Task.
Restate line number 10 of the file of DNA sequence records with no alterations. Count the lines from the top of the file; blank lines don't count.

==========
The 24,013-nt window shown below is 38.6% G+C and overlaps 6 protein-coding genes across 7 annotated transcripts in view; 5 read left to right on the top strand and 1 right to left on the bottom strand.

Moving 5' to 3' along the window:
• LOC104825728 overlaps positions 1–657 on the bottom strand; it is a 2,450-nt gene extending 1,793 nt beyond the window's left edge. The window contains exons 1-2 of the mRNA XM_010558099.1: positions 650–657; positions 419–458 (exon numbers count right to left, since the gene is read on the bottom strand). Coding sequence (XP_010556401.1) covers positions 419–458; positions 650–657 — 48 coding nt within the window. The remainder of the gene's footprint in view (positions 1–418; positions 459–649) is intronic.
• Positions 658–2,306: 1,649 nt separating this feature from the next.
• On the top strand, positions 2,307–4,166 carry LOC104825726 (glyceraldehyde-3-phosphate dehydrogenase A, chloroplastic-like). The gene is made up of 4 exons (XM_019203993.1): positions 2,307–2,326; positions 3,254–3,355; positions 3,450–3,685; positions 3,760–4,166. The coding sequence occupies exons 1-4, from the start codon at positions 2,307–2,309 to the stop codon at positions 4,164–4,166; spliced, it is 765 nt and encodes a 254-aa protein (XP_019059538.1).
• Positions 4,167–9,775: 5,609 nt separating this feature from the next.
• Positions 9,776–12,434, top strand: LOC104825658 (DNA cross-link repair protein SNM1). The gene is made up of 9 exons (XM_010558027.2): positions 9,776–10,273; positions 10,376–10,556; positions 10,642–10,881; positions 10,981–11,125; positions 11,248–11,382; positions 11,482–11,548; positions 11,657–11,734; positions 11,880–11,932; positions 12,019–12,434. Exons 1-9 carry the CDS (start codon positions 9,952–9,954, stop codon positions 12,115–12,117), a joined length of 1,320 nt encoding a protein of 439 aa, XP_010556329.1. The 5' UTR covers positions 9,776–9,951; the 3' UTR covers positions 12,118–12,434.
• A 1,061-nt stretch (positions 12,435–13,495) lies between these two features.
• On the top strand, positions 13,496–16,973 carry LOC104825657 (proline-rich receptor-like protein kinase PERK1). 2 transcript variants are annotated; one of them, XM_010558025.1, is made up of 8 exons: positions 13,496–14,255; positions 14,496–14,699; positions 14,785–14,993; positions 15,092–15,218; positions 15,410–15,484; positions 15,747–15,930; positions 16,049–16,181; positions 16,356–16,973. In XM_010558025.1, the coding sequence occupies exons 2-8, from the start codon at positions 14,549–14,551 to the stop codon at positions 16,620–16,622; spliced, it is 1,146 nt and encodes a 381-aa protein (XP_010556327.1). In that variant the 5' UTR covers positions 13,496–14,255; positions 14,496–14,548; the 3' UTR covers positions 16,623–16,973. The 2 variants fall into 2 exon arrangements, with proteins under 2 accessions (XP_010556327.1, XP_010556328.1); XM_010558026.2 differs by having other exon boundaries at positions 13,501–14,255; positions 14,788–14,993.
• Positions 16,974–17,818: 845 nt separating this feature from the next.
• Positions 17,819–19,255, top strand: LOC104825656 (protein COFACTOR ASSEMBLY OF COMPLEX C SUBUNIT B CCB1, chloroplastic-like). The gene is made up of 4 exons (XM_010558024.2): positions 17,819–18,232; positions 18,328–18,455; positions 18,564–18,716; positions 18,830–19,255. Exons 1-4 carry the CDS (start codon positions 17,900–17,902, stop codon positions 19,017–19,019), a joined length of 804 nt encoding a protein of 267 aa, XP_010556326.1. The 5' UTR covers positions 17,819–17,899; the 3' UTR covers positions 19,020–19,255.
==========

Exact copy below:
• Positions 16,974–17,818: 845 nt separating this feature from the next.